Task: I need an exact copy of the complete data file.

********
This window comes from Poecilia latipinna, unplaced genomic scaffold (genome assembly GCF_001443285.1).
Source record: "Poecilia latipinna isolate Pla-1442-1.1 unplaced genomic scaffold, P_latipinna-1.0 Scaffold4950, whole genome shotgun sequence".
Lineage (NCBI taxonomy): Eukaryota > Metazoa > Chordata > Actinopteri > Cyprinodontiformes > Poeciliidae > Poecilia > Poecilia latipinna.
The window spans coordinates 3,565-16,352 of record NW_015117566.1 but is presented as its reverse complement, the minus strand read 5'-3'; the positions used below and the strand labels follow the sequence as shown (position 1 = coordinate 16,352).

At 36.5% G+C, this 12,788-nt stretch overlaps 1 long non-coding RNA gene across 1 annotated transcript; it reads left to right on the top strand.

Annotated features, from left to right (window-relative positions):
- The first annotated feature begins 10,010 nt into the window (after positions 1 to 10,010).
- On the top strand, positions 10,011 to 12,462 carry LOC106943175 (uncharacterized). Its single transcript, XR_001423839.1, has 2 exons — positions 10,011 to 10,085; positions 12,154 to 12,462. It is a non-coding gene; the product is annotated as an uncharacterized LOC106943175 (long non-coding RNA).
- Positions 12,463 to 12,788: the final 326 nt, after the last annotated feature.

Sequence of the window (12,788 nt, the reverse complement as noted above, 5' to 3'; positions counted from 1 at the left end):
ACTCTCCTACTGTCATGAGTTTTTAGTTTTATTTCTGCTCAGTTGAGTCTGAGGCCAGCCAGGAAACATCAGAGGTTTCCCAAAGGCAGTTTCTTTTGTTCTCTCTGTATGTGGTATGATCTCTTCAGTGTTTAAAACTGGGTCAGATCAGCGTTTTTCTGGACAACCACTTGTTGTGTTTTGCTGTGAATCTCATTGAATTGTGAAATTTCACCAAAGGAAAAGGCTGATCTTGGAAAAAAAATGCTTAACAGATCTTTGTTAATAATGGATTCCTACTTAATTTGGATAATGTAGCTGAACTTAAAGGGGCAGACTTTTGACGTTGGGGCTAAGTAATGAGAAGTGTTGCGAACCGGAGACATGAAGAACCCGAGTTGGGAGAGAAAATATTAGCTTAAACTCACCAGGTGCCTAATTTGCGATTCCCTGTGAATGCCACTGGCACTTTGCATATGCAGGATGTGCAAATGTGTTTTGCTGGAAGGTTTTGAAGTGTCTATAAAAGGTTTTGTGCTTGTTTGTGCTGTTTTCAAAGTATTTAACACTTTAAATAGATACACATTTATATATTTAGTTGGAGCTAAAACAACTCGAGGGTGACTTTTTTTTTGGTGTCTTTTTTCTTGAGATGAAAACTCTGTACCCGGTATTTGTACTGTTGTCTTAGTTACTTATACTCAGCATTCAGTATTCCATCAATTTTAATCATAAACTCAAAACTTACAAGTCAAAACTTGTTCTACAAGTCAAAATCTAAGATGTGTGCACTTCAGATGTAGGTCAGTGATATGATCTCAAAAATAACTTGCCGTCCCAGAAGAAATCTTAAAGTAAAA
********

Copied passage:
This window comes from Poecilia latipinna, unplaced genomic scaffold (genome assembly GCF_001443285.1).
Source record: "Poecilia latipinna isolate Pla-1442-1.1 unplaced genomic scaffold, P_latipinna-1.0 Scaffold4950, whole genome shotgun sequence".
Lineage (NCBI taxonomy): Eukaryota > Metazoa > Chordata > Actinopteri > Cyprinodontiformes > Poeciliidae > Poecilia > Poecilia latipinna.
The window spans coordinates 3,565-16,352 of record NW_015117566.1 but is presented as its reverse complement, the minus strand read 5'-3'; the positions used below and the strand labels follow the sequence as shown (position 1 = coordinate 16,352).

At 36.5% G+C, this 12,788-nt stretch overlaps 1 long non-coding RNA gene across 1 annotated transcript; it reads left to right on the top strand.

Annotated features, from left to right (window-relative positions):
- The first annotated feature begins 10,010 nt into the window (after positions 1 to 10,010).
- On the top strand, positions 10,011 to 12,462 carry LOC106943175 (uncharacterized). Its single transcript, XR_001423839.1, has 2 exons — positions 10,011 to 10,085; positions 12,154 to 12,462. It is a non-coding gene; the product is annotated as an uncharacterized LOC106943175 (long non-coding RNA).
- Positions 12,463 to 12,788: the final 326 nt, after the last annotated feature.

Sequence of the window (12,788 nt, the reverse complement as noted above, 5' to 3'; positions counted from 1 at the left end):
ACTCTCCTACTGTCATGAGTTTTTAGTTTTATTTCTGCTCAGTTGAGTCTGAGGCCAGCCAGGAAACATCAGAGGTTTCCCAAAGGCAGTTTCTTTTGTTCTCTCTGTATGTGGTATGATCTCTTCAGTGTTTAAAACTGGGTCAGATCAGCGTTTTTCTGGACAACCACTTGTTGTGTTTTGCTGTGAATCTCATTGAATTGTGAAATTTCACCAAAGGAAAAGGCTGATCTTGGAAAAAAAATGCTTAACAGATCTTTGTTAATAATGGATTCCTACTTAATTTGGATAATGTAGCTGAACTTAAAGGGGCAGACTTTTGACGTTGGGGCTAAGTAATGAGAAGTGTTGCGAACCGGAGACATGAAGAACCCGAGTTGGGAGAGAAAATATTAGCTTAAACTCACCAGGTGCCTAATTTGCGATTCCCTGTGAATGCCACTGGCACTTTGCATATGCAGGATGTGCAAATGTGTTTTGCTGGAAGGTTTTGAAGTGTCTATAAAAGGTTTTGTGCTTGTTTGTGCTGTTTTCAAAGTATTTAACACTTTAAATAGATACACATTTATATATTTAGTTGGAGCTAAAACAACTCGAGGGTGACTTTTTTTTTGGTGTCTTTTTTCTTGAGATGAAAACTCTGTACCCGGTATTTGTACTGTTGTCTTAGTTACTTATACTCAGCATTCAGTATTCCATCAATTTTAATCATAAACTCAAAACTTACAAGTCAAAACTTGTTCTACAAGTCAAAATCTAAGATGTGTGCACTTCAGATGTAGGTCAGTGATATGATCTCAAAAATAACTTGCCGTCCCAGAAGAAATCTTAAAGTAAAA